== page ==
Monday, May 10, 2010

The Forgotten Holiday

We all have our "forgotten" holidays. In my house, it is Mother's Day. Even though I am the mother of four fantastic children, my husband tends to forget this holiday and ignore it (and me, to a certain extent) on this day. Maybe it makes me a small person, but it bothers me that I don't get even a word of recognition for the work that I do.  I guess I shouldn't look at it like that, but I do.

On the Jewish calendar, Shavuot is considered the "forgotten holiday." It falls out seven weeks after Pesach and is usually in the middle of all the secular coming-of-summer festivities. Who has time for this holiday? The thing is, without this holiday, we really would not be who we are. Without Shavuot, we would not be Jews becasue we would not have the Torah.

On Shavuot, we celebrate the giving of the Torah. The Torah is the life-blood of Judaism. It gives us directions on what to do and what not to do. It tells us what we are allowed to do and what is forbidden. It even tells us which holidays to observe and how to celebrate them. But, we often forget to celebrate this holiday at all.

Oh, we are quick to celebrate the Torah in other ways. On Simchat Torah we celebrate and dance because we have finished reading the Torah and we are going to start it over, one more time. On Shabbat, we celebrate the Torah by reading it and studying it thoroughly. We feel connected to the Torah. It is a part of us. As my two-year old is quick to shout out during Saturday services, "My Rabbi has my Torah!"

Yes, the Torah belongs to all of us.

But, back to the Forgotten Holiday of Shavuot. One would think that celebrating the giving of our most important set of books would be priority one. One would think that we would go out of our way to make a fuss on the day designated to honor the very Book that made us Jews. But we don't. We brush it under the rug and often it is barely a blip on the holiday radar schedule. We always make time to make a fuss over Hanukkah, which, by the way, is not even mentioned in the Torah. But, Shavuot, which is discussed in Parsha Emor, is forgotten. It feels wrong.

The day I conceived my oldest child, I became a mother. The powers that be declared the first Sunday in May as a day put aside to honor all of those women who have become mothers. One would think that if you had the privilege to become a mother, those who participated in that feat would want to celebrate and honor you as a mother. Apparently, the powers that be agreed and, voila! Mother's Day was born.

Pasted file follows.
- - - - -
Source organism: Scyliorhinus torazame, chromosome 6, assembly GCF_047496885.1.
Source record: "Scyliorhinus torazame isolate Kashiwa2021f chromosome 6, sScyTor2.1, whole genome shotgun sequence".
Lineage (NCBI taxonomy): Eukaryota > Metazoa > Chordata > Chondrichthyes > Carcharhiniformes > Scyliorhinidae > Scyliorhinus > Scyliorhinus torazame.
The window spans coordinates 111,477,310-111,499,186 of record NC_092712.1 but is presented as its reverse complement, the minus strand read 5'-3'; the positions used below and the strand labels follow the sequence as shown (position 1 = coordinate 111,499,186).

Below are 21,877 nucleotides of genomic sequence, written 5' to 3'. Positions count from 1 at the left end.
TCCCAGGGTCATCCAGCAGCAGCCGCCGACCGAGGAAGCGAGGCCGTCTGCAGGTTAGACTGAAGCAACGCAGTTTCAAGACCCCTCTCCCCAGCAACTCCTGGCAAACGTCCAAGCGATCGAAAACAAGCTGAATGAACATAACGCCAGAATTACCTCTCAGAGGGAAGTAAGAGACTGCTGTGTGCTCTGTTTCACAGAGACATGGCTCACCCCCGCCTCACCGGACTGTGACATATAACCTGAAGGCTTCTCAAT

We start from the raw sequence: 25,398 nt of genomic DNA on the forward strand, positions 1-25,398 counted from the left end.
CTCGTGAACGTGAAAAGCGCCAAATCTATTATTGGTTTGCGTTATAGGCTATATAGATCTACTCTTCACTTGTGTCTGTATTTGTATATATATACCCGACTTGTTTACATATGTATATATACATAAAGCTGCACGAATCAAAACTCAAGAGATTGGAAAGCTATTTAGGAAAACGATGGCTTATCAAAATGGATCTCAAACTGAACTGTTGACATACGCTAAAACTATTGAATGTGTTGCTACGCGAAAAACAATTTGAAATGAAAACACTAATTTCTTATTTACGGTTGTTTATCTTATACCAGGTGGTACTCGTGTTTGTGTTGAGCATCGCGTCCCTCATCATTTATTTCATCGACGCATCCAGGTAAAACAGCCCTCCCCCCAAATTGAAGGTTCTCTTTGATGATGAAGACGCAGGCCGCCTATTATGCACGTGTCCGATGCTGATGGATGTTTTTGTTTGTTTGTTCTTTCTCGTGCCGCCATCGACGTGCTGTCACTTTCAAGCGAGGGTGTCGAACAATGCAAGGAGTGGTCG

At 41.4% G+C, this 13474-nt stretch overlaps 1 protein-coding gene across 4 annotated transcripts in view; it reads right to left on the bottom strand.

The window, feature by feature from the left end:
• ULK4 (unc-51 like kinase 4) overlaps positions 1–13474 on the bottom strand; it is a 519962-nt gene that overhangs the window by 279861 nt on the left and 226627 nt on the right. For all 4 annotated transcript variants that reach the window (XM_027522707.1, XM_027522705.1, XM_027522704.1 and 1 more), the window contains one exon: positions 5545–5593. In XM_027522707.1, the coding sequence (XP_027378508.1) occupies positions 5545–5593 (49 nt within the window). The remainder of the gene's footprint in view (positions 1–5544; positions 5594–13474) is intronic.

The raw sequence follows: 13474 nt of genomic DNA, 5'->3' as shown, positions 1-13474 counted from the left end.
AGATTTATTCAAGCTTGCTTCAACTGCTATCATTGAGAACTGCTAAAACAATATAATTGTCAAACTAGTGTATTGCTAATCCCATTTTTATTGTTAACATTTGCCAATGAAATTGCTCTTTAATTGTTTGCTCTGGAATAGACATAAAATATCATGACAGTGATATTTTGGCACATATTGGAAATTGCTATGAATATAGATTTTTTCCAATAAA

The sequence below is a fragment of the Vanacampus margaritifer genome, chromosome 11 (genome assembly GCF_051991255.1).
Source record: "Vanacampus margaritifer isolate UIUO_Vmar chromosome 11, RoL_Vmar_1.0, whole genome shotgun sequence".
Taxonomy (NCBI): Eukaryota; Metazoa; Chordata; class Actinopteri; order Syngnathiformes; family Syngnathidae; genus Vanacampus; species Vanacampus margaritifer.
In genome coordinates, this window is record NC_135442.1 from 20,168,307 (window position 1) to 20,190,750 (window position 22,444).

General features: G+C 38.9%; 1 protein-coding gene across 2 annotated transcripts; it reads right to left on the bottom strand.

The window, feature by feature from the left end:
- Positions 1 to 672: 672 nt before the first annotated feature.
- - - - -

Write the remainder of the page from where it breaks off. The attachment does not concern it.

To my mind, there is a distinct connection between Mother's Day and Shavuot. At least in my house. My husband did not wish me a good day. My children did not wish me a good day. It was a forgotten holiday.  I don't have a good reason to share as to why my family would ignore this day. I don't even want to venture a guess. It is easier to just go on believing that they really did forget the day, rather than to believe that they forgot me.

You know what, no matter what the reason, it was not a good feeling.

It did bring one thing to light for me, though. Shavuot will no longer be a forgotten holiday in my house. I'm not suggesting that G-d feels the same feeling of sadness that I felt being forgotten on Mother's Day, but there is no reason why I should test it. Shavuot is clearly named as a holiday to be observed. It is up to me as a Jewess, and as a mother, to see that it is observed.

I think it is safe to say that the Torah is the "Mother of all Books." This makes Shavuot its own Mother's Day, and it will not be forgotten.

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